By Kathryn Rice
With technological advances being built into the items consumers buy, Northwest Technical School’s automotive technology class has incorporated the tech needed to repair today’s vehicles.
Steve Holtman, instructor, explained some of the new machines and tools available for his students’ learning experiences.
The newest machine uses computerized alignment with a camera-targeted system to put a 3-D image on the screen to show how the car’s alignment needs to be adjusted.
Vehicles with lane departure assist take extra steps for the alignment. The students must reorientate the computer to the adjustments made to the wheels.
A rim clamp tire changer with helper arms help the students change low profile tires. These are tires with a shorter sidewall height and a wide tread. Low profile tires typically have wider contact patches on the road. These tires tend to offer enhanced traction and grip when it comes to steering and handling performance.
The tires are prevalent on imports and newer vehicles and can also be an after-market addition to a vehicle. Holtman said the tires are more difficult to change than the regular sidewall height tires. By having this machine, the students gain experience with the repair of these tires.
Another machine the automotive tech class has acquired is a road force balancer which simulates the weight of the vehicle as it rolls to balance the tire.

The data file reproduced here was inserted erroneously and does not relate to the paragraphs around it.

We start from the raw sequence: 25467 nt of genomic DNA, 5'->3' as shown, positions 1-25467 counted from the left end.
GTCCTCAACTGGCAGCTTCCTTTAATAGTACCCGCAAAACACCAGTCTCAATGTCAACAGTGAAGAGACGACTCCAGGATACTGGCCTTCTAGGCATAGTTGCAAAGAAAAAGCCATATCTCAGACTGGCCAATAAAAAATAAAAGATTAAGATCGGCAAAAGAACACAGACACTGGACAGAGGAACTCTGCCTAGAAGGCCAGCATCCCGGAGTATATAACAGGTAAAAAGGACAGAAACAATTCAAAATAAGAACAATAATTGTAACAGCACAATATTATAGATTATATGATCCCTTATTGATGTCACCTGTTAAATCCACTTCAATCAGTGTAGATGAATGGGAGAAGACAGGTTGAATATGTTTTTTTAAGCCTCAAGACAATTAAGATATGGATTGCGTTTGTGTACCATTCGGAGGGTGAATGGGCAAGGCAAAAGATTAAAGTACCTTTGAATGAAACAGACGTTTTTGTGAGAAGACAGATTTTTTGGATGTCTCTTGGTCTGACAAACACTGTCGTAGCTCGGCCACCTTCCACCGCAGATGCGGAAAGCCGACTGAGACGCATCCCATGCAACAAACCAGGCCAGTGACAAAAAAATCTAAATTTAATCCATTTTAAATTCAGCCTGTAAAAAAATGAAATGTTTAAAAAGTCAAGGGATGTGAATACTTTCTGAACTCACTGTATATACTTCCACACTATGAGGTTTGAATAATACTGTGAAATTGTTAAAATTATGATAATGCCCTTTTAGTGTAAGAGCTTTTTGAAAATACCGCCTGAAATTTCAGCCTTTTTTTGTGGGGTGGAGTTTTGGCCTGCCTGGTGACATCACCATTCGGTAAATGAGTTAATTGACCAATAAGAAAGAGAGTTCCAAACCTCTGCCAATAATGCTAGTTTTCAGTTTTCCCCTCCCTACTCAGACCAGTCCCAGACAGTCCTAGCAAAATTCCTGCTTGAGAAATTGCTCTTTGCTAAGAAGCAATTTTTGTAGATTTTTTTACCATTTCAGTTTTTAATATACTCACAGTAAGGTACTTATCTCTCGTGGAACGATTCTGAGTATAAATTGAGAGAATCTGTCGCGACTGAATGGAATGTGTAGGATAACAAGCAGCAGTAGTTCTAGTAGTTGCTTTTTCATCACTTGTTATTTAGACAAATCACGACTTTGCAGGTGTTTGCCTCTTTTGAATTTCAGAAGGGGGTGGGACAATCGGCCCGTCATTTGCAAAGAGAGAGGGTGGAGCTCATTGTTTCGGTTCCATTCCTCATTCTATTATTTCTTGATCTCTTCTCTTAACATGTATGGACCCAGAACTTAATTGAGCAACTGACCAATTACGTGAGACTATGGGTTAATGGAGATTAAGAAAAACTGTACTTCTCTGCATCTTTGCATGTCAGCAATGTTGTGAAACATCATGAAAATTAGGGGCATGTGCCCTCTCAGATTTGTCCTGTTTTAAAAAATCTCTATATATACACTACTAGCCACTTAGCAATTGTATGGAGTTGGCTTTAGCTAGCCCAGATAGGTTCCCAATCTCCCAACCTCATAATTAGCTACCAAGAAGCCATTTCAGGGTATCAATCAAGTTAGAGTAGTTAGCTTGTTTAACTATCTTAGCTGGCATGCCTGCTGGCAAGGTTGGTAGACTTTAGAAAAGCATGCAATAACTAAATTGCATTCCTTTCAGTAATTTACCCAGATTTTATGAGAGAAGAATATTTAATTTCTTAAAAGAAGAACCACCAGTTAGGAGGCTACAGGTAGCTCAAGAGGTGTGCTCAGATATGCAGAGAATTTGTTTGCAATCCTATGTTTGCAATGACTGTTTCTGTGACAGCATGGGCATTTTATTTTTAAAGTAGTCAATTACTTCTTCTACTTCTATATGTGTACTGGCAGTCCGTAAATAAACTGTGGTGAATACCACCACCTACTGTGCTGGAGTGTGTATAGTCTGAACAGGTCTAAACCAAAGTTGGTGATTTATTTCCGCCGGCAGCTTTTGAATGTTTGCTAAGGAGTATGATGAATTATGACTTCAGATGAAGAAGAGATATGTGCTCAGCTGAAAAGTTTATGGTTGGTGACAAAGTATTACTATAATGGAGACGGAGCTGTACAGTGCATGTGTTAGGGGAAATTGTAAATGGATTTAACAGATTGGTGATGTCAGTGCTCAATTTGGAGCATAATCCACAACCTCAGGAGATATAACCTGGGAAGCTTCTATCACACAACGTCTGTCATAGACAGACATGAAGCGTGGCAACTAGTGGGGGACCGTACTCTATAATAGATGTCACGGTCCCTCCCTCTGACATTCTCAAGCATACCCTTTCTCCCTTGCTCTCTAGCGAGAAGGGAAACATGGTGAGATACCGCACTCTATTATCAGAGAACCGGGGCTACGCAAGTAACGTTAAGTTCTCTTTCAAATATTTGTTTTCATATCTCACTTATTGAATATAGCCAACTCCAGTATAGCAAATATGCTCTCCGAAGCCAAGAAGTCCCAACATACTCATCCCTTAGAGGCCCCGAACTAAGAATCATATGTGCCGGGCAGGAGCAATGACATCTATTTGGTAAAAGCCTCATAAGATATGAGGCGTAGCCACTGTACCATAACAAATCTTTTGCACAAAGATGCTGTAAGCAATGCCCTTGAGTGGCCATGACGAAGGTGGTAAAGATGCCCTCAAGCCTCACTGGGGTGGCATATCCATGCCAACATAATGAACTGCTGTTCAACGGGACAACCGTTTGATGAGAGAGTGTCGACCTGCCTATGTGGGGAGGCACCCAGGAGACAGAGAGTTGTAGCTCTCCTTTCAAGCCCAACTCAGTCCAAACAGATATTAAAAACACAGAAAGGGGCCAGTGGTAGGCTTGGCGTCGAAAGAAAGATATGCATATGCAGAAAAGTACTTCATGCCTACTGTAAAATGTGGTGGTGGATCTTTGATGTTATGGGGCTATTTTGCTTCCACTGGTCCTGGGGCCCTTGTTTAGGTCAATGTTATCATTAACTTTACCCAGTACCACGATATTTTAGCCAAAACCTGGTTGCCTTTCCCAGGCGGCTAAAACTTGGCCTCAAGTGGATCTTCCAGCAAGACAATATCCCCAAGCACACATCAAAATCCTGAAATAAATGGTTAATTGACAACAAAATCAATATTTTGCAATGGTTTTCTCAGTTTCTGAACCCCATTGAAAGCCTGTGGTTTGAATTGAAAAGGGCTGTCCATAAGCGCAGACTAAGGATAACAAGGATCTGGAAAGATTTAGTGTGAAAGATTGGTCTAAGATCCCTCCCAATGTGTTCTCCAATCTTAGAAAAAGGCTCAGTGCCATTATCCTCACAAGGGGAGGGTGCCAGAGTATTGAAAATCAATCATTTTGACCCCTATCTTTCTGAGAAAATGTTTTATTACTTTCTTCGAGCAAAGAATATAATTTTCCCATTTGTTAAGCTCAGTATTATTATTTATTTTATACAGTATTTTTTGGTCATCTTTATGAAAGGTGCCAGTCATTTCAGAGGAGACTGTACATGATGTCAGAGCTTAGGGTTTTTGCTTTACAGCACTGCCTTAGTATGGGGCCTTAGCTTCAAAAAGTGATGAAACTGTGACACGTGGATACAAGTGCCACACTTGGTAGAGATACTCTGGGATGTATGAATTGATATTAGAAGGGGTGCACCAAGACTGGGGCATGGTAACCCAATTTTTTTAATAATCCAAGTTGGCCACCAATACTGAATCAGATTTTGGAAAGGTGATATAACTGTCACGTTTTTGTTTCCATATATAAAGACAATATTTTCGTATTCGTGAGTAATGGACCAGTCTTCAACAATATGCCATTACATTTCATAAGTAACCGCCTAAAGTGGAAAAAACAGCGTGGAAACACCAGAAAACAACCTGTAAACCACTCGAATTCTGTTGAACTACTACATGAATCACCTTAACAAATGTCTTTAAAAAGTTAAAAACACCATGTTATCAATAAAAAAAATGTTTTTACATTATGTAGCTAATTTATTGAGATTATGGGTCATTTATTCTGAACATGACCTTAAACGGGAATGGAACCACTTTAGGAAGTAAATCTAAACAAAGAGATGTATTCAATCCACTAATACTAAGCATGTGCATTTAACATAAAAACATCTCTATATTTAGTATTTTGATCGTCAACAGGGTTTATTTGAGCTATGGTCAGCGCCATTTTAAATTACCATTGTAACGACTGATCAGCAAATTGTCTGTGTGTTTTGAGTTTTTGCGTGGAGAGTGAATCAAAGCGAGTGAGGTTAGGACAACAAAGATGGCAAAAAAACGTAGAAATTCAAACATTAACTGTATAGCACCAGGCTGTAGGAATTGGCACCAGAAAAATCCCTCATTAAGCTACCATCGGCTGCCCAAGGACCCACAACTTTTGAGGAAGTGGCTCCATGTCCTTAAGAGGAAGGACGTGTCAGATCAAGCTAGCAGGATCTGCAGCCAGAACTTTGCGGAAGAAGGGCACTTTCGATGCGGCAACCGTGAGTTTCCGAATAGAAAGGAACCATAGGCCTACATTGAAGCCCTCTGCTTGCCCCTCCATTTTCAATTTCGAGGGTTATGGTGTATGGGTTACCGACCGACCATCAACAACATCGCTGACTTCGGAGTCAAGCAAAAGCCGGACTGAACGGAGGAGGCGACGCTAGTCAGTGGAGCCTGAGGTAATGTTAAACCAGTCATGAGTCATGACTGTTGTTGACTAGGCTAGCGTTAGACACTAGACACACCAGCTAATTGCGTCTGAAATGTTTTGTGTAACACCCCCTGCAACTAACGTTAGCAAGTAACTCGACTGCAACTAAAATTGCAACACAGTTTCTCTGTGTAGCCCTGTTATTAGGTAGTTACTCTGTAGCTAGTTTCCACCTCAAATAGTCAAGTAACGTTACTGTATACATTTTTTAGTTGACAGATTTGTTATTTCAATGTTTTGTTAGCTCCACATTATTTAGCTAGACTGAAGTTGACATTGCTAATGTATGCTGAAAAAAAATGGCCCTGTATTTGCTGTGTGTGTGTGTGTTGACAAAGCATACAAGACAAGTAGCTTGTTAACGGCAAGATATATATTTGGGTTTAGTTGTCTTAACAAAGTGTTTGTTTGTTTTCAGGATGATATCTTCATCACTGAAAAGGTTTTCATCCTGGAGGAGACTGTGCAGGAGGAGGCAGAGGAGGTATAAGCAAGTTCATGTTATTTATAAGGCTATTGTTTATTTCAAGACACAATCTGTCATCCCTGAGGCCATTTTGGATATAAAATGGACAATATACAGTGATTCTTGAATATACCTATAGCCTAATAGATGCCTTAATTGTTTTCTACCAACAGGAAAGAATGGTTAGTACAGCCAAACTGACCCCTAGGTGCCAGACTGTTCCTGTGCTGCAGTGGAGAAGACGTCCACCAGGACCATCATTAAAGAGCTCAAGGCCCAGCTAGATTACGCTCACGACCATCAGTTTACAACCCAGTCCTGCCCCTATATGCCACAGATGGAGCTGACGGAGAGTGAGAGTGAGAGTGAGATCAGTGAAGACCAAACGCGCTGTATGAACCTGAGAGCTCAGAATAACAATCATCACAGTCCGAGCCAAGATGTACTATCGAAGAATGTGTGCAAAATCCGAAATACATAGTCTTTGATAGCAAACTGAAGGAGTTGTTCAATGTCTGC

During the summer, Holtman attends training courses in Kansas City and Springfield to keep abreast with the ever-changing landscape of automotive repair.
“The modern car will have 20 to 30 computers and we have to be able to access the trouble codes and data to diagnose and repair,” Holtman said.
The students are trained with a variety of scan tools for the vehicle’s engine management computers. They gain actual work experience by working on “live” vehicles owned by the school, teachers and students.
The students in the automotive technology class have entry level skills going into the workplace and will gain knowledge with experience. Most of Holtman’s students go on to further their education and several go into the military.